So that’s the gossip. (There’s a lot about John Edwards, who by all accounts is a delusional shitheel, and his wife, whom the authors depict as a minor Satan. None of that interests me.)
And gossip is just about all there is, unfortunately, because Game Change, while endlessly fascinating on its own insider-baseball terms, is completely devoid of any detail about anything except the internal machinations of three groups of largely unprincipled, high-functioning rich assholes. The financial crisis gets something like a one-paragraph thumbnail summary, only enough to set the stage for more candidate heroics/follies. Race relations exist only insofar as they pertain to ‘the race card.’ Iraq exists only as a political albatross. Bush is only the political background to the story (the only evaluation of his presidency: whether it was a political liability for McCain).
The characters are smart ruthless predators — or titans bestriding the world like colossi — or tragically flawed stage heroes. Campaigns are staffed by schemers and mad political geniuses and backstabbing Iagos. Journalists are servants of democratic ideals, or victims to be pitied. ‘The Web’ exists only as Obama’s ‘money spigot.’ (‘Special interests’ are not, as I recall, even mentioned.) The universe of the book extends no further than the campaign itself, and the book’s subjects are masters of that universe. The idea that any of them have any moral responsibility or outlook almost never intrudes on Game Change‘s cozy little bubble. Sports metaphors abound. There is not even a hint of irony anywhere to be found.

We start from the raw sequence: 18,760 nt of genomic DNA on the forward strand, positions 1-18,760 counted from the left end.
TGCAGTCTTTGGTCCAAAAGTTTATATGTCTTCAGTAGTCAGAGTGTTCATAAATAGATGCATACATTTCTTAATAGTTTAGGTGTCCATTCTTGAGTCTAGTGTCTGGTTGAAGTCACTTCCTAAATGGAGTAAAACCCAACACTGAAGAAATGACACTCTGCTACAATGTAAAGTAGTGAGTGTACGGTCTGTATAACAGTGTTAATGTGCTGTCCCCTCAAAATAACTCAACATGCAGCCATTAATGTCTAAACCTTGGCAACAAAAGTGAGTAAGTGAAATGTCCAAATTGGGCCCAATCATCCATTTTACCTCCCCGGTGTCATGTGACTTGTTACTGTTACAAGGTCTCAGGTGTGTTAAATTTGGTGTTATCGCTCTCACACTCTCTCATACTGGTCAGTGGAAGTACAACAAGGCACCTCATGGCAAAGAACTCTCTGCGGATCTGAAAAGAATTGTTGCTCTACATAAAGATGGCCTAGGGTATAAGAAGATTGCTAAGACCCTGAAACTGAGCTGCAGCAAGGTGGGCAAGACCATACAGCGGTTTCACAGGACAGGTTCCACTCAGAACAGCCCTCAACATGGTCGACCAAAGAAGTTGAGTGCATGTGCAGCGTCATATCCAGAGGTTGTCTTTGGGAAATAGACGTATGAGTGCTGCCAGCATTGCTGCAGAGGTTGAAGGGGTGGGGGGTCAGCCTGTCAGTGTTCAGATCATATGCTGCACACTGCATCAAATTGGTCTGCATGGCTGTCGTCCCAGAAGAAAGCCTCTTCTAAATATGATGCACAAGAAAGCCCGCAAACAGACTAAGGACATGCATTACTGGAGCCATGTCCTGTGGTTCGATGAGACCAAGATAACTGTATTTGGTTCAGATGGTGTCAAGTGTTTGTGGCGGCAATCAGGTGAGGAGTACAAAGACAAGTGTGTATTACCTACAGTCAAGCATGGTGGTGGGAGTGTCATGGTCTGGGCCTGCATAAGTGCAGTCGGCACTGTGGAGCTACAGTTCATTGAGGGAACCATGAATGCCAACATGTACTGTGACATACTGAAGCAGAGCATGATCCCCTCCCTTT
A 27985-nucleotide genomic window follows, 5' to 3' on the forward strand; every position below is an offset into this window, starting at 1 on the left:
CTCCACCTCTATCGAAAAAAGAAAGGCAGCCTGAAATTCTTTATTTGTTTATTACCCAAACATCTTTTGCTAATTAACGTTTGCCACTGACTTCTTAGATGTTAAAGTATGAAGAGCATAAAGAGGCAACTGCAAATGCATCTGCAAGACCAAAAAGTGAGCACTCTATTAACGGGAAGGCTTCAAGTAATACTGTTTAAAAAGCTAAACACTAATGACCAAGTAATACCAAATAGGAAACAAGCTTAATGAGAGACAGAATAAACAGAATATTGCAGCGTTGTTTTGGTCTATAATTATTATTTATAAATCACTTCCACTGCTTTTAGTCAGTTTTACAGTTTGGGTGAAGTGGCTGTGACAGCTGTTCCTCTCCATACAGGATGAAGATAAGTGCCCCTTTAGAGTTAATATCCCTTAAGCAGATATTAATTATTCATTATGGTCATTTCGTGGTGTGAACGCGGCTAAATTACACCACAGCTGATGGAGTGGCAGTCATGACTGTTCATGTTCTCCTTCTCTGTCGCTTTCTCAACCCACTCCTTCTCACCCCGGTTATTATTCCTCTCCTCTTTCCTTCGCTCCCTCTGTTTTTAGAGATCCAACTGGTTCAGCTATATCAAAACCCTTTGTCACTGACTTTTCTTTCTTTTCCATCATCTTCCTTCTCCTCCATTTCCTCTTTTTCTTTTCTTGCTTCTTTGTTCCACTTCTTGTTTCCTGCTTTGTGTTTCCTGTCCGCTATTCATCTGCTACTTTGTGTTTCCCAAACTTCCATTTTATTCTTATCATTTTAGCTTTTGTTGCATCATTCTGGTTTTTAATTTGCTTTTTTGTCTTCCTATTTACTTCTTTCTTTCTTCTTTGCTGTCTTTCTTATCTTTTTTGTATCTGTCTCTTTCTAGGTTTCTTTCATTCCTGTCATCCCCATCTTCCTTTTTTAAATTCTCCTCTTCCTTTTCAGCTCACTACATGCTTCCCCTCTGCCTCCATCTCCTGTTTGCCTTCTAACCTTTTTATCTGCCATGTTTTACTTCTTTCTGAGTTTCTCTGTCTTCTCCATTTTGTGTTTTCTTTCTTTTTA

This is, in other words, the usual sort of Washington hagiography masquerading as incisive journalism. It is evidence of The Problem — Washington’s absolute disconnection from American life.
I recommend the book, which reads like a potboiler and throws some light on the most powerful people in America. But I recommend, also, that its Rolodex-stuffing authors be thrown into the sea with the rest of the steno pool. What they’ve given us, in terms of information about the workings of our democracy, isn’t worth the cost to our republic of letters, which is that every day it becomes impossible to think about political campaigns as anything but expensive TV dramedy miniseries. (Indeed, this book was turned into one. It won some Emmys, too.)
The game didn’t change. The book’s title is a lie. The book — for all the Hard-Hitting Truths it reveals about the people who decide the fate of billions — is perpetuating and selling a lie. You’ll get a real kick out of it.